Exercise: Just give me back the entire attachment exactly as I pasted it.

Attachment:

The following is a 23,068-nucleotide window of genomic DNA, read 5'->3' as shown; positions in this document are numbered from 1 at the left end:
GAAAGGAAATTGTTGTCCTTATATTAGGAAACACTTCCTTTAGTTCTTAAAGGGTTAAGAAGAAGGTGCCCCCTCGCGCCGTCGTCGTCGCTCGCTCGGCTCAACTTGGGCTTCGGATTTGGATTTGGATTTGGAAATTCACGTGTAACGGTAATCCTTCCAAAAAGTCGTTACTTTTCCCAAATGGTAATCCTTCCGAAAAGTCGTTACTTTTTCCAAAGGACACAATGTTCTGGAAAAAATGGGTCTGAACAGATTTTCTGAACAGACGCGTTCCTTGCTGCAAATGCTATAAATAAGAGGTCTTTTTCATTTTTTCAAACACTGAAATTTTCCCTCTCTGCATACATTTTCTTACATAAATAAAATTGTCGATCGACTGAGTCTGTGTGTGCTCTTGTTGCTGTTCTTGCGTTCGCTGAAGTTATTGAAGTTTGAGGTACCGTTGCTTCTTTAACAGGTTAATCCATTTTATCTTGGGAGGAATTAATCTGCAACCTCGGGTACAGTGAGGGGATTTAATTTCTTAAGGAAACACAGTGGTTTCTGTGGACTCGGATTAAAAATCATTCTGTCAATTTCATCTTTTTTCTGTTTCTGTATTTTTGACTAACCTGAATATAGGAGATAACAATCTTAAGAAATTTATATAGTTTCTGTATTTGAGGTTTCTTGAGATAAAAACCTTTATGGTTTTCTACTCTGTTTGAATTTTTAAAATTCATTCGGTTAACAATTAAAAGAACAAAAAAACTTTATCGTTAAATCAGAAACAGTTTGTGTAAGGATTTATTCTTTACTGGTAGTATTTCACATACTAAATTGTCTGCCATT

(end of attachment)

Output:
The following is a 23,068-nucleotide window of genomic DNA, read 5'->3' as shown; positions in this document are numbered from 1 at the left end:
GAAAGGAAATTGTTGTCCTTATATTAGGAAACACTTCCTTTAGTTCTTAAAGGGTTAAGAAGAAGGTGCCCCCTCGCGCCGTCGTCGTCGCTCGCTCGGCTCAACTTGGGCTTCGGATTTGGATTTGGATTTGGAAATTCACGTGTAACGGTAATCCTTCCAAAAAGTCGTTACTTTTCCCAAATGGTAATCCTTCCGAAAAGTCGTTACTTTTTCCAAAGGACACAATGTTCTGGAAAAAATGGGTCTGAACAGATTTTCTGAACAGACGCGTTCCTTGCTGCAAATGCTATAAATAAGAGGTCTTTTTCATTTTTTCAAACACTGAAATTTTCCCTCTCTGCATACATTTTCTTACATAAATAAAATTGTCGATCGACTGAGTCTGTGTGTGCTCTTGTTGCTGTTCTTGCGTTCGCTGAAGTTATTGAAGTTTGAGGTACCGTTGCTTCTTTAACAGGTTAATCCATTTTATCTTGGGAGGAATTAATCTGCAACCTCGGGTACAGTGAGGGGATTTAATTTCTTAAGGAAACACAGTGGTTTCTGTGGACTCGGATTAAAAATCATTCTGTCAATTTCATCTTTTTTCTGTTTCTGTATTTTTGACTAACCTGAATATAGGAGATAACAATCTTAAGAAATTTATATAGTTTCTGTATTTGAGGTTTCTTGAGATAAAAACCTTTATGGTTTTCTACTCTGTTTGAATTTTTAAAATTCATTCGGTTAACAATTAAAAGAACAAAAAAACTTTATCGTTAAATCAGAAACAGTTTGTGTAAGGATTTATTCTTTACTGGTAGTATTTCACATACTAAATTGTCTGCCATT